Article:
To be clear, these developers are not doing anything illegal. The terms of use on these assets expressly allow them to be used in the development of other video games and there is no rule that says they can’t simply be repackaged and sold. As long as the assets are legitimately purchased and not pirated, there’s no infringement here.

It’s also worth noting that this isn’t necessarily a form of plagiarism either. These assets are intended to be used without attribution, they’re building blocks intended to be come a small part of a much larger game. According to industry norms, attribution is generally not required.

What’s new is that unscrupulous developers are putting minimal efforts into these assets and are spamming out large numbers of low-quality games in hopes of earning some quick money.

In that regard, asset flipping is akin to spamming, but with an added layer of content misuse. Taking a building block intended to aid development and shooting it out as a completed game may not be illegal, but it is certainly against the wishes of everyone involved (including the asset developer) and is harmful to the industry.

Because of this Valve and other platforms have tried to strike back. In September, Valve removed some 200 fake games from Steam. These games belonged to the developer Silicon Echo Studios along with other names they were operating under. According to Polygon, during July and August, the company accounted for over 10% of all new games published on Steam, with 86 titles during just those months.

But while Valve has taken steps including purges and changing the incentives around their trading cards, the problem continues even today. Just last week that Valve removed the asset flip Piccled Ricc due to a copyright complaint from the makers of Rick and Morty, which the game was based on. That game was shown to be an asset flip on top of being an almost certain copyright and trademark infringement.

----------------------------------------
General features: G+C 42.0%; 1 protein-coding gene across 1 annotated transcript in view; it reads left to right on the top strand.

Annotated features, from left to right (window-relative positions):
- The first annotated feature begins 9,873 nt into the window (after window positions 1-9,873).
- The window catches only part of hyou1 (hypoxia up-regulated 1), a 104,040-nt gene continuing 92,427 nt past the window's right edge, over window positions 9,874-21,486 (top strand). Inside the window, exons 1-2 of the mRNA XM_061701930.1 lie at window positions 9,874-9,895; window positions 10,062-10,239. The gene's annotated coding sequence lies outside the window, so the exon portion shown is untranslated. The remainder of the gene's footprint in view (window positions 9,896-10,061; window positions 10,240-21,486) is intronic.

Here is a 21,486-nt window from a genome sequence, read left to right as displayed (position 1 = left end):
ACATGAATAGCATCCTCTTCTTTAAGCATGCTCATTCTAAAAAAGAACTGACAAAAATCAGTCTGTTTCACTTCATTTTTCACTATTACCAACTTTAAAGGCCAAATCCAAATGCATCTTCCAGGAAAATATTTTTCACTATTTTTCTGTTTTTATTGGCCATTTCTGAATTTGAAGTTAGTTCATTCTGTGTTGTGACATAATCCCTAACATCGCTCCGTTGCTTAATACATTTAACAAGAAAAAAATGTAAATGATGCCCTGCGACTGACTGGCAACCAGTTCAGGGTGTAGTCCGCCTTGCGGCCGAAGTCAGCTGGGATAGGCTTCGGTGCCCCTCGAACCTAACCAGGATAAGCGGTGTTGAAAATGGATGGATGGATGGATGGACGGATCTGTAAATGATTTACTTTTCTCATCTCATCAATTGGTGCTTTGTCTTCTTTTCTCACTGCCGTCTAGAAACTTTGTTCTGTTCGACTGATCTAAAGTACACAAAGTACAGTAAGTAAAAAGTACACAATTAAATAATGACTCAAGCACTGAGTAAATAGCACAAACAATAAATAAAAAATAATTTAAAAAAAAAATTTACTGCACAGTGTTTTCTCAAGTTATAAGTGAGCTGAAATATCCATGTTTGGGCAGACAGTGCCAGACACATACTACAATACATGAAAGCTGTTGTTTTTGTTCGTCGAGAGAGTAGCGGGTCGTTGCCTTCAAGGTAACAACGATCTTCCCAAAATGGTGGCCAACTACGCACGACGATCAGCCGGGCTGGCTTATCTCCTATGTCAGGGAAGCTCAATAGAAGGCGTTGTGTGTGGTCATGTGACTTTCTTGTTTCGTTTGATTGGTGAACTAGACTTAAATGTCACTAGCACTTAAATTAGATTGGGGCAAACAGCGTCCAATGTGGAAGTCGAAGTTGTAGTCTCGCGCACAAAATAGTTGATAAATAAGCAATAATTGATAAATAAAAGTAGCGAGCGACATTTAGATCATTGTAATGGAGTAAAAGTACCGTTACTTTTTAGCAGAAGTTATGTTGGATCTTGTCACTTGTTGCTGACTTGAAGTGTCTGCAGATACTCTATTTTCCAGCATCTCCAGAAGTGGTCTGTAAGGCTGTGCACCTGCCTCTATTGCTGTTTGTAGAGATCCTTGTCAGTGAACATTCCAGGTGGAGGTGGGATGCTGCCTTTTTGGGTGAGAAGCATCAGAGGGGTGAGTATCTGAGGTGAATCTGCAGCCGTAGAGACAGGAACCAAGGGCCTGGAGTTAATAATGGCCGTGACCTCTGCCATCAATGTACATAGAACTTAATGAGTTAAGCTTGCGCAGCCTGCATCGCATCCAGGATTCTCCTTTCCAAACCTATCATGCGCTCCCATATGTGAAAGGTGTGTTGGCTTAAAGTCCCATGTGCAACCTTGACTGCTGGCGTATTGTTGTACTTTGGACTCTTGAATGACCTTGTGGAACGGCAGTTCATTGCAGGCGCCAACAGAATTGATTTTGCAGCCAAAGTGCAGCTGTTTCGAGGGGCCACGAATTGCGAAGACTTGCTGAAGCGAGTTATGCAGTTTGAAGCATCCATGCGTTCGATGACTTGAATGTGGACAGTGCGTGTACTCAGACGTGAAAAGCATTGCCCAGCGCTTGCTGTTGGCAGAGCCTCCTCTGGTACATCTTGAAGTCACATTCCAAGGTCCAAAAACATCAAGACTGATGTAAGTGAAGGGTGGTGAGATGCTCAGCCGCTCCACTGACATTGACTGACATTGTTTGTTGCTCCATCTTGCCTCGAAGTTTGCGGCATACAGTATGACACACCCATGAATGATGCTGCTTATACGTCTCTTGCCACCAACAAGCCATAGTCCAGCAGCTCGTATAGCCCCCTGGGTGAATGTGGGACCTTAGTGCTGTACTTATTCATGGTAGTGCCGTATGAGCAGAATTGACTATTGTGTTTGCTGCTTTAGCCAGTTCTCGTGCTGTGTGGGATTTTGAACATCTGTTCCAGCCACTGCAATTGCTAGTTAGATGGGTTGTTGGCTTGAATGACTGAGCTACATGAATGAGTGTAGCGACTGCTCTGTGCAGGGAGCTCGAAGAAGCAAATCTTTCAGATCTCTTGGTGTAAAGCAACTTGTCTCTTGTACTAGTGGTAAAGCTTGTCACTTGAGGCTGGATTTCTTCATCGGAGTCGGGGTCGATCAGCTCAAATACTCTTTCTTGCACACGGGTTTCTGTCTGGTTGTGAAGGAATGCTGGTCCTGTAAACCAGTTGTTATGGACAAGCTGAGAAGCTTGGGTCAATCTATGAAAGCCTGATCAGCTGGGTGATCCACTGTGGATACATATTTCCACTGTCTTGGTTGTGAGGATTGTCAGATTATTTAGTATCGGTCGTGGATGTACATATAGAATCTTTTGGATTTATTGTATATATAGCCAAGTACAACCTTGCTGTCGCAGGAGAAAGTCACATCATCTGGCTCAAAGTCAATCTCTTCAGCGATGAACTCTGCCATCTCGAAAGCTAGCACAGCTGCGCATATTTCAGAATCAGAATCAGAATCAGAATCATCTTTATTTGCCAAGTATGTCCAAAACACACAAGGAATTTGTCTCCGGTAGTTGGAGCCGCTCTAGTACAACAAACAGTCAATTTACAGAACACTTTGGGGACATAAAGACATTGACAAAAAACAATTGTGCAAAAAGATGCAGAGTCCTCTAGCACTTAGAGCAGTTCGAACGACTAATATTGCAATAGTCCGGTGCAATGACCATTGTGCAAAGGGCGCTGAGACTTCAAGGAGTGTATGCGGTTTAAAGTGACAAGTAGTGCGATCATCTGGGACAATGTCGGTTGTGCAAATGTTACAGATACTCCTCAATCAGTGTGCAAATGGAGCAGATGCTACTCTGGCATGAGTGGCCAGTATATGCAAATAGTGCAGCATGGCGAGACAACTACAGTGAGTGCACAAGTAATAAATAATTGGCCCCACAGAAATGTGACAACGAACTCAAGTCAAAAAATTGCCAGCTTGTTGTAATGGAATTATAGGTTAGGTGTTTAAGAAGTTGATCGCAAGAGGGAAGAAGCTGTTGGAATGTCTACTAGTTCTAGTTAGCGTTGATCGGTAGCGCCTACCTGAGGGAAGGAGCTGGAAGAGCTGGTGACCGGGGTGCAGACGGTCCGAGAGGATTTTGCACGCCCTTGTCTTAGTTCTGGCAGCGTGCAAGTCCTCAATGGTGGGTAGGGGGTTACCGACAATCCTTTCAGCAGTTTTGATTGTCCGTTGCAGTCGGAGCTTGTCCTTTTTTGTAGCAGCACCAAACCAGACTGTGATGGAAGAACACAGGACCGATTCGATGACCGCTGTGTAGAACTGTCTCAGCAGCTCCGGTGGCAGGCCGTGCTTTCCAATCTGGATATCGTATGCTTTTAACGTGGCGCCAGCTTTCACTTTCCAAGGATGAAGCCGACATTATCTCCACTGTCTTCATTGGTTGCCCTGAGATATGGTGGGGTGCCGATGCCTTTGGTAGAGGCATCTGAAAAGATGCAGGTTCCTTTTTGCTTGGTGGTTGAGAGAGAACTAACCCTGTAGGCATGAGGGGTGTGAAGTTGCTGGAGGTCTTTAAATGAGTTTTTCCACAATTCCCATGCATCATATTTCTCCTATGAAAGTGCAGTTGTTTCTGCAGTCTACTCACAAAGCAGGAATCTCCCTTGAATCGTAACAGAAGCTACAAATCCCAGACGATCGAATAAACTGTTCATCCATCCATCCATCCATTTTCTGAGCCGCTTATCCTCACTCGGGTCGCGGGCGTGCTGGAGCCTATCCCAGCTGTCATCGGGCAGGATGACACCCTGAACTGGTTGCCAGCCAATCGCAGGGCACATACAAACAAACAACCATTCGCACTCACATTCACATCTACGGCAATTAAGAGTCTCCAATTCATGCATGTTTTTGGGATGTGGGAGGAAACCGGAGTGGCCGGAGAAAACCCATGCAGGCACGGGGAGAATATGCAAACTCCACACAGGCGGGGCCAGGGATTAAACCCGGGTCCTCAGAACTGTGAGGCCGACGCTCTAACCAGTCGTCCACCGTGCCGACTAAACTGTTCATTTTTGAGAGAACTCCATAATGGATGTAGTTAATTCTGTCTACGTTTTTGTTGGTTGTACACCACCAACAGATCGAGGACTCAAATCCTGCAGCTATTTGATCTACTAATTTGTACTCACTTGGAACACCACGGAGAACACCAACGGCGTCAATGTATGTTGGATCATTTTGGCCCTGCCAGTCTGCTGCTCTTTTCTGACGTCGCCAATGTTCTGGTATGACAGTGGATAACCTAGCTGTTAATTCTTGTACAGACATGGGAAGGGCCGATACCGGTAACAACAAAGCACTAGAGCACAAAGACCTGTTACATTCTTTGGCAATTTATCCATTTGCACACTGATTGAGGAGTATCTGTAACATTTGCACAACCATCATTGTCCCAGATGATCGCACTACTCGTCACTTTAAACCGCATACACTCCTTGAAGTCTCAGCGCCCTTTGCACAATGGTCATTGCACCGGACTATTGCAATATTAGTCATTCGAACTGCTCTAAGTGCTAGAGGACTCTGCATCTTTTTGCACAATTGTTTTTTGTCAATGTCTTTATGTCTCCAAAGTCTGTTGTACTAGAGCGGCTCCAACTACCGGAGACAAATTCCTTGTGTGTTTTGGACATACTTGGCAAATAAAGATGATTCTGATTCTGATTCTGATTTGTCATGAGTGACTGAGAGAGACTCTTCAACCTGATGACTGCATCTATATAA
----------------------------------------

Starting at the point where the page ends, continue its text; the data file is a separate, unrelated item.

If a game as clearly questionable as Piccled Ricc can slip through the gates, it’s clear there’s a lot of work to be done in this area.

Bottom Line

For the unscrupulous, asset flipping sits in a sweet spot. It’s completely legal, it’s easy to do and it promises a very quick profit on a very small investment. If you have no scruples about putting out low-quality titles (likely for the purpose of farming trading cards) and using assets in a way they were never intended, then profit likely awaits.

While it’s unclear how much money asset flippers are making, it’s clear that they are turning a profit because more and more continue to try their hand at it.

Though the Steam community, through groups such as Sentinels of the Store, are attempting to combat this problem, it’s going to be up to Valve and other marketplace operators to really put a stop to it.

But there is the problem. Valve has little incentive to do so. Not only do they receive a share of the profits from these games, but any action they took would likely harm some legitimate small developers.

So, an answer to this problem may not be coming anytime soon. Despite the attention on asset flipping in the Steam community, Valve has been unable or unwilling to solve the problem and the store remains inundated with low-quality games built with misused assets.

As frustrating as that reality is for gamers, it’s apparently the price we pay for living in a golden age of gaming where anyone can publish a game (good or bad) and find a place in the open market.